In the future electrical distribution system, it can be predicted that local power generators such as photovoltaic panels or wind turbines will play an important role in local distribution network. The local energy generation and local energy storage device can cause indeterminable power flow, and this could cause severe protection problems to existing simple overcurrent coordinated distribution protection system. An accurate, fast and reliable protection system based on pilot protection concept is proposed in this thesis. A comprehensive protection design specialized for the FREEDM system - the intelligent fault management (IFM) is presented in detail. In IFM, the pilot-differential protective method is employed as primary protection while the overcurrent protective method is employed as a backup protection. The IFM has been implemented by a real time monitoring program on LabVIEW. A complete sensitivity and selectivity analysis based on simulation is performed to evaluate the protection program performance under various system operating conditions. Followed by the sensitivity analysis, a case study of multiple-terminal model is presented with the possible challenges and potential limitation of the proposed protection system. Furthermore, a micro controller based on a protection system as hardware implementation is studied on a scaled physical test bed. The communication block and signal processing block are accomplished to establish cooperation between the micro-controller hardware and the IFM program. Various fault cases are tested. The result obtained shows that the proposed protection system successfully identifies faults on the test bed and the response time is approximately 1 cycle which is fast compared to the existing commercial protection systems and satisfies the FREEDM system requirement. In the end, an advanced system with faster, dedicated communication media is accomplished. By verifying with the virtual FREEDM system on RTDS, the correctness and the advantages of the proposed method are verified. An ultra fast protection system response time of 4ms is achieved, which is the fastest protection system for a distribution level electrical system.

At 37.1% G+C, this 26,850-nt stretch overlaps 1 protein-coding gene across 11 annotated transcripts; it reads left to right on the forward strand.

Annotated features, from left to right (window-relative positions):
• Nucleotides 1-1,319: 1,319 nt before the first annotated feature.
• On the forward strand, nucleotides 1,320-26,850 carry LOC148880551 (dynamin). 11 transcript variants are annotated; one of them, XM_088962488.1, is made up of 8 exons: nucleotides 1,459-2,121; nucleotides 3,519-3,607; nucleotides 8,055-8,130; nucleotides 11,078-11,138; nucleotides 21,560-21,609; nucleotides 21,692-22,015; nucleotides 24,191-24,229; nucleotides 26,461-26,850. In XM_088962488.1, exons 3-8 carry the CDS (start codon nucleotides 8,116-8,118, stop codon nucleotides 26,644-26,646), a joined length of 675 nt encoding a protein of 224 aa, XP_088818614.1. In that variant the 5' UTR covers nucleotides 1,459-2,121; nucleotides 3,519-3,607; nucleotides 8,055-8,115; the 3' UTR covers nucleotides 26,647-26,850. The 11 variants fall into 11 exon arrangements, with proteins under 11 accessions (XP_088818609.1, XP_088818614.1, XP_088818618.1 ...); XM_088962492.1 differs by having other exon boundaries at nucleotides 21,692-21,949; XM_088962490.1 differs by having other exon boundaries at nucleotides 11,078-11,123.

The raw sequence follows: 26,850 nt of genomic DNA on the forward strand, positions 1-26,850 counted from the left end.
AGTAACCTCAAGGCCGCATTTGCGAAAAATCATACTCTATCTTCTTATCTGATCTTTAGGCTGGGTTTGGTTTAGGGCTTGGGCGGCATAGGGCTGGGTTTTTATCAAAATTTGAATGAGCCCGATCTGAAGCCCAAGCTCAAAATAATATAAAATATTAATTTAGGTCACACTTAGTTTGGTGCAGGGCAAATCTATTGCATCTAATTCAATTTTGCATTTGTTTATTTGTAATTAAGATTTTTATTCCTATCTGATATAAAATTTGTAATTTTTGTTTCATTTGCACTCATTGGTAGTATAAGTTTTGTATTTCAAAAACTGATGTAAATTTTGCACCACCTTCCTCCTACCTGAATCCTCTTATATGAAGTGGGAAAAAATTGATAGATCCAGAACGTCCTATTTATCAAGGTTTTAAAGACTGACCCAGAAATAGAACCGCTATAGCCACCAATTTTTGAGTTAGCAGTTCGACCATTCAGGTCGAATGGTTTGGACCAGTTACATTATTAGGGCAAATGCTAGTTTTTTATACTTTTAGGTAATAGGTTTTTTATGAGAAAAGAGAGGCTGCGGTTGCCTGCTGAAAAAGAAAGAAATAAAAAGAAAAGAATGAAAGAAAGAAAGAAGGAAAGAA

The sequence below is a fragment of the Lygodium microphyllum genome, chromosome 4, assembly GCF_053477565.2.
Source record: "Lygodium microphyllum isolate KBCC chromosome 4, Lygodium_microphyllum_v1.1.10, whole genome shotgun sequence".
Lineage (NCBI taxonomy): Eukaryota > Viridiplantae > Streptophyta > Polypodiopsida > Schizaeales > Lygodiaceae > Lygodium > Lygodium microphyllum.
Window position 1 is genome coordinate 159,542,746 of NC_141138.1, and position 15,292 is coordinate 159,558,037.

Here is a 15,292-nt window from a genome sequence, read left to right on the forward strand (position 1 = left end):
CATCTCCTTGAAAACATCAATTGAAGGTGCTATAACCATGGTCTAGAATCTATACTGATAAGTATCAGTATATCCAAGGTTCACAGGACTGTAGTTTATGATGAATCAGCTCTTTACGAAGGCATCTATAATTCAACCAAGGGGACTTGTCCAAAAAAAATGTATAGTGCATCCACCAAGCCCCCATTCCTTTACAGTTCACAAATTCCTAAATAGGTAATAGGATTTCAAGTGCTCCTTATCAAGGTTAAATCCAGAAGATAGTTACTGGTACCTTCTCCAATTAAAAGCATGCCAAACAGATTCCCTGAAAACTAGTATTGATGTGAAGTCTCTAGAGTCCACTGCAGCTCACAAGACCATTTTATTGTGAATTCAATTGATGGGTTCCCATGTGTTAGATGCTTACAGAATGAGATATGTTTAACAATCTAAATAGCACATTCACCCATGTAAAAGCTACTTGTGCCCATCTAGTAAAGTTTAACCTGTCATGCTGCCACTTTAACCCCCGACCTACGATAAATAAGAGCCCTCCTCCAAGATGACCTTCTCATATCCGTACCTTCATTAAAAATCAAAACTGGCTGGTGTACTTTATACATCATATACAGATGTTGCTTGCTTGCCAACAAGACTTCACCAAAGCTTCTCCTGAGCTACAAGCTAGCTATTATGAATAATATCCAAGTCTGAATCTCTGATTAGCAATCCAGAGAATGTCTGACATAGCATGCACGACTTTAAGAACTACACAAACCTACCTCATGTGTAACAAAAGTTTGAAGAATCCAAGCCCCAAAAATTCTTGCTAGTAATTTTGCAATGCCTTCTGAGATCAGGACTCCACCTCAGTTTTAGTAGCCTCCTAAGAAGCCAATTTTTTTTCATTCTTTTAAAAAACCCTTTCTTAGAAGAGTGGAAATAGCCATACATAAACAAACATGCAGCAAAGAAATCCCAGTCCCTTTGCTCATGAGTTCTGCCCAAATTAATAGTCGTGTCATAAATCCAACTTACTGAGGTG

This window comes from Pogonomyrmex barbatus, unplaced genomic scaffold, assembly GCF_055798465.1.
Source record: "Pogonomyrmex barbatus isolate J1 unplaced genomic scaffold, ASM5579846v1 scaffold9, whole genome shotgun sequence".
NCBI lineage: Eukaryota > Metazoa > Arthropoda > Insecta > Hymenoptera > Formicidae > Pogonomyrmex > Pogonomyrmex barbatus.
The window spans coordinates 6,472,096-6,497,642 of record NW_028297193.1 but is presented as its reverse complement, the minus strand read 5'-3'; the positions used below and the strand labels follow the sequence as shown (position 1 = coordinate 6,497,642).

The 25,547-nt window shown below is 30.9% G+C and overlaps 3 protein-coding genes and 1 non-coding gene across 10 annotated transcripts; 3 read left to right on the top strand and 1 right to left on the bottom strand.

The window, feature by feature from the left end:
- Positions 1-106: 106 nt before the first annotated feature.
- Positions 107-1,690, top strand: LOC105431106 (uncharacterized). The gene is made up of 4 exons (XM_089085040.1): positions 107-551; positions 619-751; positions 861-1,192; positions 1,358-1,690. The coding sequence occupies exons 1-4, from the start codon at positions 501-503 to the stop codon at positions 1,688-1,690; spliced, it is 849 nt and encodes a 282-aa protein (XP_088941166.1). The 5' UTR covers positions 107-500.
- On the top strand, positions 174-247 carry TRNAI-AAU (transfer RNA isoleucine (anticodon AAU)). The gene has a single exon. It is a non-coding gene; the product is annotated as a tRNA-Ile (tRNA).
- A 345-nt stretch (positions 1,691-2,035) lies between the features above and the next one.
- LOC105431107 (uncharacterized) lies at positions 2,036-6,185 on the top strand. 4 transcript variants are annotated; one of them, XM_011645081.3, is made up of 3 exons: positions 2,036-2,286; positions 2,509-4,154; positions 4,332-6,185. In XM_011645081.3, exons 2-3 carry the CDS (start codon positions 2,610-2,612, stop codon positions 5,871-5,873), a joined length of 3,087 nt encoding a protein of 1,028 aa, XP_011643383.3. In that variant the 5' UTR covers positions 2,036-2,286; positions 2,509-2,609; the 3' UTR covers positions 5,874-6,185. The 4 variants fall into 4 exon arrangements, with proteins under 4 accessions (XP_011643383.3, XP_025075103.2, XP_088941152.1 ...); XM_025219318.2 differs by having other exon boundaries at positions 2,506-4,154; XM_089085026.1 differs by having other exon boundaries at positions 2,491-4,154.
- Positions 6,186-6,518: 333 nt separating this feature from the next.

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2012